But, color paper is really a different beast, much more robust. Also, if we suppose that the yellow patch looks odd due to retained silver, then diluting developer 1:4 doesn't seem to have too much effect. However, I'm a bit surprised the ferricyanide bleach did not work that well. I've used it on RA-4 paper with good results. My recipe was 40 g/l ferricyanide, 25 g/l NaBr and bleaching time of around 2 minutes, with very good washes both before and after. Maybe the one you tried is too dilute, lacking bromide or time too short. Also, I don't understand the reason for two-step fixing, especially as the latter step is very short and the first much longer than would be necessary. But then, I understand this is not your process but something random from the internet. Maybe the penny-pitching has just gone too far ? Diluting everything down is not cost saving because you can reuse it less and less, and the process times go up, or the chemicals don't do what they are supposed to, as shown here. OTOH, use strong enough ferri bleach with the correct recipe including bromide, and you can probably reuse it very long and have real savings.

    I still don't understand why I should dilute my RA-4 developer. It seems to have practically infinite shelf life as is and it processes an enormous amount of prints per liter. This amount probably goes down with dilution, although it's probably still quite much. Think about dividing infinite by four .

    What was not tested was possible dye stability (long-term fading) issues with "alternative C-41" due to the use of wrong developing agent. If it also causes dye hue (absorption spectrum) issues, then the resulting film may "respond" differently to different post-processes (subtractive printing, additive printing, densitometer, different scanners) than normally developed films would. So, even if the hue errors are ok, I wouldn't process any important to-be-archived work like this because of the risk of it fading later on...
    Last edited by hrst; 05-08-2012 at 08:59 PM. Click to view previous post history.

  4. #4
    Greg Davis's Avatar
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    I am all for experimenting and trying new things just to try them. The process I tested is a perfectly valid way of making photographs, as long as color fidelity is not expected. But I think if one is going to screw up the colors, they may as well go whole hog and cross process.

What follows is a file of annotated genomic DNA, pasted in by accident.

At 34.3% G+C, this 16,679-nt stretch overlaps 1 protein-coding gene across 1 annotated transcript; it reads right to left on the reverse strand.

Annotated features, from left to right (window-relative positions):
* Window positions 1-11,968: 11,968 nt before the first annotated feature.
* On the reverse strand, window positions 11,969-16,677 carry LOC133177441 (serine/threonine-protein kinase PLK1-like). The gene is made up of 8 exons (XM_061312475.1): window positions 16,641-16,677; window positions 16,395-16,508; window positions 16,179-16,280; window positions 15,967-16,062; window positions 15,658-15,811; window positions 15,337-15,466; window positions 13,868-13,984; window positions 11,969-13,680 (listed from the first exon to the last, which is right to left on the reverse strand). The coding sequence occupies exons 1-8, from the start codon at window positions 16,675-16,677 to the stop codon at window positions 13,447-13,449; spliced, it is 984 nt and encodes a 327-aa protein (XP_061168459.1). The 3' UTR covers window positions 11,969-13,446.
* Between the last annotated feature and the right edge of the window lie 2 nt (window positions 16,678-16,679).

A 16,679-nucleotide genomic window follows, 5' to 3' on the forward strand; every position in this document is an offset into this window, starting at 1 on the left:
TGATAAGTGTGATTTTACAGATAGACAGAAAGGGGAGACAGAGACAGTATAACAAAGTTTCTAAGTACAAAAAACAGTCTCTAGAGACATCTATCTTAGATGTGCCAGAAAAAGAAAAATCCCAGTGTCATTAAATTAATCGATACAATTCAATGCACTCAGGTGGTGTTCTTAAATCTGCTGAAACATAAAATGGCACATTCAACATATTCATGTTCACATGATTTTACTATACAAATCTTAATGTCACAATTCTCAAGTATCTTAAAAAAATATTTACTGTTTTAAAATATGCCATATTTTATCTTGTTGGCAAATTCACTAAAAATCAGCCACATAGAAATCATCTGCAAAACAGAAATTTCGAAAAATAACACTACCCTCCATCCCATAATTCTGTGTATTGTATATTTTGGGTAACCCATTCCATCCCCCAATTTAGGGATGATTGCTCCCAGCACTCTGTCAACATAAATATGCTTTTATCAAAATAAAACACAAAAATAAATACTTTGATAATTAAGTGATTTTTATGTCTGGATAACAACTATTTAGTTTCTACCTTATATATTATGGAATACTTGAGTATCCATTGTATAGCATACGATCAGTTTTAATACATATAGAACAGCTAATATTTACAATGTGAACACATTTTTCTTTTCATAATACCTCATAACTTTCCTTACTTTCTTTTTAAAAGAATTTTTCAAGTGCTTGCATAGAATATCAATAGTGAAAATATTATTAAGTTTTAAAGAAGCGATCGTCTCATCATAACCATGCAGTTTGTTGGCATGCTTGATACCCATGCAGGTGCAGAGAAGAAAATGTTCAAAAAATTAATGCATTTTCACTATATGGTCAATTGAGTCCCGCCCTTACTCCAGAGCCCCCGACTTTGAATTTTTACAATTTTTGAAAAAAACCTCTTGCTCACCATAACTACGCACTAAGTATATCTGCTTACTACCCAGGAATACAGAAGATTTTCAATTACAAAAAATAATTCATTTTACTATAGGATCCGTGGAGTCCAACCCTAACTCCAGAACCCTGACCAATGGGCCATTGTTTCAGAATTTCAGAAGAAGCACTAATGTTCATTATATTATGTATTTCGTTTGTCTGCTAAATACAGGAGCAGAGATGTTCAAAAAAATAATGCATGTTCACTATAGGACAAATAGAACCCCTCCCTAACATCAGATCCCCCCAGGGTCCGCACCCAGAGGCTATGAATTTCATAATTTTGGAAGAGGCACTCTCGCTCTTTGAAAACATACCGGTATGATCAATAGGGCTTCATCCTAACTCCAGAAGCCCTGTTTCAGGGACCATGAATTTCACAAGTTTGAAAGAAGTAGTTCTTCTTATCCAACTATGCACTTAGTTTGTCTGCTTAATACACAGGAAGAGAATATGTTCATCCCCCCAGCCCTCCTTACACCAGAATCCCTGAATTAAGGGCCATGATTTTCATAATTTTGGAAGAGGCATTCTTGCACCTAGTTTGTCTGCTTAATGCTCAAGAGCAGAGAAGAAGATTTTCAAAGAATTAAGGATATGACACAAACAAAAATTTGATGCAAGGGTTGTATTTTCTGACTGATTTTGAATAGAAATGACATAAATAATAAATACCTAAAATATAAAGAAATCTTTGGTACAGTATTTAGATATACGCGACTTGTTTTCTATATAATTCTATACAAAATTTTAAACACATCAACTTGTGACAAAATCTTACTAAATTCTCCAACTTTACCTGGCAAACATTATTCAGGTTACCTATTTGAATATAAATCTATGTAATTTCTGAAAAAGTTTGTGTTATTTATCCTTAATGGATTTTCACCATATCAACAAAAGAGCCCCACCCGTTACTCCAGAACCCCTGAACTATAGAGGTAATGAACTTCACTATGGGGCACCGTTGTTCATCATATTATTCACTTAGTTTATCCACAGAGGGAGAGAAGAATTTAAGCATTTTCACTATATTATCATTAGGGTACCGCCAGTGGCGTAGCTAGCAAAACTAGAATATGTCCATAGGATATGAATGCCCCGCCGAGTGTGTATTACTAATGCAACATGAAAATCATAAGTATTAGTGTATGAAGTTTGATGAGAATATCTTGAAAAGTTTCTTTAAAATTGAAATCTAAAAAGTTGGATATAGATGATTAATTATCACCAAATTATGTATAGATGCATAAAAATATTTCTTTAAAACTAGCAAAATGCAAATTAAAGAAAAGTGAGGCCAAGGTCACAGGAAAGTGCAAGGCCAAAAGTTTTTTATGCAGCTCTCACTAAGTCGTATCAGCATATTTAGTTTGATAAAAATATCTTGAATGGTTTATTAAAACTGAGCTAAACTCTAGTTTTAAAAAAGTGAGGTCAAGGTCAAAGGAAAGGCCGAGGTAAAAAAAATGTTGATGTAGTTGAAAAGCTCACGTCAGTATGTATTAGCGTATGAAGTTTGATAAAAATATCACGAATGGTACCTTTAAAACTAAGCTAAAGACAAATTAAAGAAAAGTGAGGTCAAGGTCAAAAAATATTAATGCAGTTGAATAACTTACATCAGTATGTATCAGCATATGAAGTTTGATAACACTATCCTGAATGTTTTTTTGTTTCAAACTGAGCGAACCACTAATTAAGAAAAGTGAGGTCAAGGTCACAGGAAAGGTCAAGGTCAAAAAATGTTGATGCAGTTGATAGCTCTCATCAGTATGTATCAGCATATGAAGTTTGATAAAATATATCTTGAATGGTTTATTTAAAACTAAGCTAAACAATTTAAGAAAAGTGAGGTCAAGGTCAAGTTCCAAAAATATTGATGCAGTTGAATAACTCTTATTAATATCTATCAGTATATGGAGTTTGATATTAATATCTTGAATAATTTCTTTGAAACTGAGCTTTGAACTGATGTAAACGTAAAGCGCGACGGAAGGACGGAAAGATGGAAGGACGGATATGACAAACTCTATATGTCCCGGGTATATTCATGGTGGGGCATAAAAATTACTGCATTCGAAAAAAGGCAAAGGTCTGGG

I expect the refixing is to eliminate the silver salts created by the bleach step after the original silver salts were fixed out.
    www.gregorytdavis.com

    Did millions of people suddenly disappear? This may have an answer.

    "No one knows that day or hour, not even the angels in heaven, nor the Son, but only the Father." -Matthew 24:36

  5. #5
    hrst's Avatar
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    Quote Originally Posted by Greg Davis View Post
    I am all for experimenting and trying new things just to try them. The process I tested is a perfectly valid way of making photographs, as long as color fidelity is not expected. But I think if one is going to screw up the colors, they may as well go whole hog and cross process.
    Totally agree!

    I expect the refixing is to eliminate the silver salts created by the bleach step after the original silver salts were fixed out.
    Yeah, of course, but I was thinking of eliminating the first step, as the second one does it all. So instead of 4 minutes + 30 seconds, just 2 minutes at the end would do the job.

  6. #6
    Greg Davis's Avatar
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    I cannot answer that, I was just following the instructions.
    www.gregorytdavis.com

    Did millions of people suddenly disappear? This may have an answer.

    "No one knows that day or hour, not even the angels in heaven, nor the Son, but only the Father." -Matthew 24:36